Martin Garrix, save us all from John Lewis

God bless you, Radio One listeners. God bless the UK’s pop kids. There’s a lot of bad stuff said about the younger generation. A lot of bad stuff. About how they watch too much reality TV. How they all wear hoodies and pull knives on you at the drop of a hat.

And on a personal note, it is only the stupid law of the land that prevented me from disembowelling the vile little shits who threw an egg at me on Hallowe’en evening. An egg!

To be fair the little bastard managed to secure quite a painful direct hit from across the road, so perhaps if he’s reading this he could try his luck at the local cricket club and maybe try and channel his talents more usefully.

But this pales into insignificance beside the exhilarating, life-affirming event that took place on Sunday evening.

This is the record that kept that f***ing John Lewis song off Number One. We shall come to the responsible party for that vile excuse for music presently but first get your ears round this:

Brilliant. Just brilliant. Well done to everybody who bought it. Take a bow.

Now compare it with this

link

That’s right. The link doesn’t work. There is no link. There is no way I am giving this obscenity any further publicity.

If you MUST hear it again, you will have to search the Dark Net. I’ll still be here when you get back. Go. Quickly.

When I first heard it I thought it was bad. Very bad. I thought it was an attempt to emulate the succes of Hannah Peel’s wonderful take on eighties synth-pop classic “Tainted Love”.

THAT is how to do a quiet cover version. Beautiful, jangly, understated, but with a definite disturbing edge, hence FX using it for a trailer for American Horror Story.

Hannah Peel brings something new to a great song. The most famous version is of course by Soft Cell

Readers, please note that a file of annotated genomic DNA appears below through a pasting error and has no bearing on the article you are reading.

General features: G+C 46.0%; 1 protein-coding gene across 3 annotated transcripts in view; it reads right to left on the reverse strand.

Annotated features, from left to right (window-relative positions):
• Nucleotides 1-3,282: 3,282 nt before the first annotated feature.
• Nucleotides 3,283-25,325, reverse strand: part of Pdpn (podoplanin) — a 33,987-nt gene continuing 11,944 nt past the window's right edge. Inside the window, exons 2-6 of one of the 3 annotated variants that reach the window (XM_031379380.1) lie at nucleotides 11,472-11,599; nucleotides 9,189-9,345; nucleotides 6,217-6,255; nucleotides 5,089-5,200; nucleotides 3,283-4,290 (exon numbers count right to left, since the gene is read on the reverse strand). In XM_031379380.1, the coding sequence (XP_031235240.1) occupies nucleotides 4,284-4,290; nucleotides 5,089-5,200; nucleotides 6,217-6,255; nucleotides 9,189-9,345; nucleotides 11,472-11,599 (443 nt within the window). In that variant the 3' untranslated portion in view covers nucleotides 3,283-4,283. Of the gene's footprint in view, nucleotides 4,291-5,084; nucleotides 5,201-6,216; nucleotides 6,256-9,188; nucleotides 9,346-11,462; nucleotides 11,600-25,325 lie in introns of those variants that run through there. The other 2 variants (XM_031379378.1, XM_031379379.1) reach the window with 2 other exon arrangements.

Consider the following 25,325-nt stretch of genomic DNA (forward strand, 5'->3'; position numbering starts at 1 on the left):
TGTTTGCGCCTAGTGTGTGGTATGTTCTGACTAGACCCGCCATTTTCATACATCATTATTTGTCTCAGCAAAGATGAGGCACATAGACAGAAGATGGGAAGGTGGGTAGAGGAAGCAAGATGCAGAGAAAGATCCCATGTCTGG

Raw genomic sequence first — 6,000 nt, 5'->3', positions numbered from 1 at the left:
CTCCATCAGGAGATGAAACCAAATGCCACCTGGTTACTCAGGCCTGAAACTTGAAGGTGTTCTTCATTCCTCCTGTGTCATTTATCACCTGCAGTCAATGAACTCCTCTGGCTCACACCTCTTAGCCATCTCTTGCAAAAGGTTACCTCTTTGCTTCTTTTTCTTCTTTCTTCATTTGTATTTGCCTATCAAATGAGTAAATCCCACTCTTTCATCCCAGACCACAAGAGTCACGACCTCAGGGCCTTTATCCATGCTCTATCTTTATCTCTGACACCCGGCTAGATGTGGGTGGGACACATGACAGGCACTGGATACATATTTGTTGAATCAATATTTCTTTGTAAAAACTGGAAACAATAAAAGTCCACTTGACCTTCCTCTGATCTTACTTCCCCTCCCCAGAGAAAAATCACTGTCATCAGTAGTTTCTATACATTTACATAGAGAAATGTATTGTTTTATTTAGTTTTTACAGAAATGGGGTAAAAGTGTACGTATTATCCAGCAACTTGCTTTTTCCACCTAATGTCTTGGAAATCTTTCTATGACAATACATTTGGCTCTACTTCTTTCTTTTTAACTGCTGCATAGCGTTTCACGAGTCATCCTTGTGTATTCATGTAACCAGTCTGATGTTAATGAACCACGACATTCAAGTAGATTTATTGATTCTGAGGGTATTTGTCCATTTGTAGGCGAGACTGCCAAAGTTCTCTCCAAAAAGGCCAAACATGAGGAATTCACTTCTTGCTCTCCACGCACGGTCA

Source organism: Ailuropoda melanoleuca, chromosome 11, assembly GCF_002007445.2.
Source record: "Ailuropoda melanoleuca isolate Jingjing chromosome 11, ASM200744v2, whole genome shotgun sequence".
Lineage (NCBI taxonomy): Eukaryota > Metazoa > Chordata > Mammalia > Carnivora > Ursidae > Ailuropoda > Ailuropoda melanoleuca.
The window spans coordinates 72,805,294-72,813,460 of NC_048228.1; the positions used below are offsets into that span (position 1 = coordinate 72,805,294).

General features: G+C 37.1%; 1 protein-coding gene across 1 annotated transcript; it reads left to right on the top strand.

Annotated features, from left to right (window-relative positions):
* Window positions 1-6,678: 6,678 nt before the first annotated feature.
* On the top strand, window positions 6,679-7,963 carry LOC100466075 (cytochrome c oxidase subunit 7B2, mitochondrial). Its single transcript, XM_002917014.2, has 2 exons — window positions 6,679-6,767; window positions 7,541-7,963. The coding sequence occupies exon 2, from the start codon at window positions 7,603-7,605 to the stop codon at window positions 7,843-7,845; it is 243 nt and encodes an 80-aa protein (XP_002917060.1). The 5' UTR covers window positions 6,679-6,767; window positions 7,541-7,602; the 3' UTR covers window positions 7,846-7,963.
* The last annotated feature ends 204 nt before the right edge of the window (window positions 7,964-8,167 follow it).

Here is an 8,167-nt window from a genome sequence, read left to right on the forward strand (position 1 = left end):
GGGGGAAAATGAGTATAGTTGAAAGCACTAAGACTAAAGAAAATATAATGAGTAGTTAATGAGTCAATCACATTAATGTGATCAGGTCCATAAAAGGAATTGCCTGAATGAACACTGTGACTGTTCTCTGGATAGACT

but the original was by Gloria Jones

The cover of “Somewhere Only We Know” is neither beautiful nor disturbing. It is insipid, wet, and depressing.

A lot of people reckon the original by Keane is similarly wet, and sure, it ain’t exactly rock’n’roll, but I have to say  I love Keane. They never claimed or tried to be cool anyway.

When I first heard the cover I thought it sounded like a bad impression of Lily Allen.

So imagine my surprise when I found out it WAS Lily Allen.

What the hell happened to the bright, sparky poptastic talent who gave us this :

Jesus, Lily. You are better than this.

This is not about selling out. If you want to make shedloads of money from John Lewis, fine.

Just seems like an odd career move to even contemplate doing a song for an ad when you’re an established artist, and a good one.

And let’s leave out the “posh kid” jibes.

Take posh kids out of the equation and for starters there would be no British guitar based music at all apart from Kasabian. (* This is not strictly true. But still. *)

And breathe. Better now. Let’s end this on a positive note. This is Lily Allen when she was fab.

And I’m not even going to mention twerking. Whatever the hell that is.

Leave a Reply

Your email address will not be published. Required fields are marked *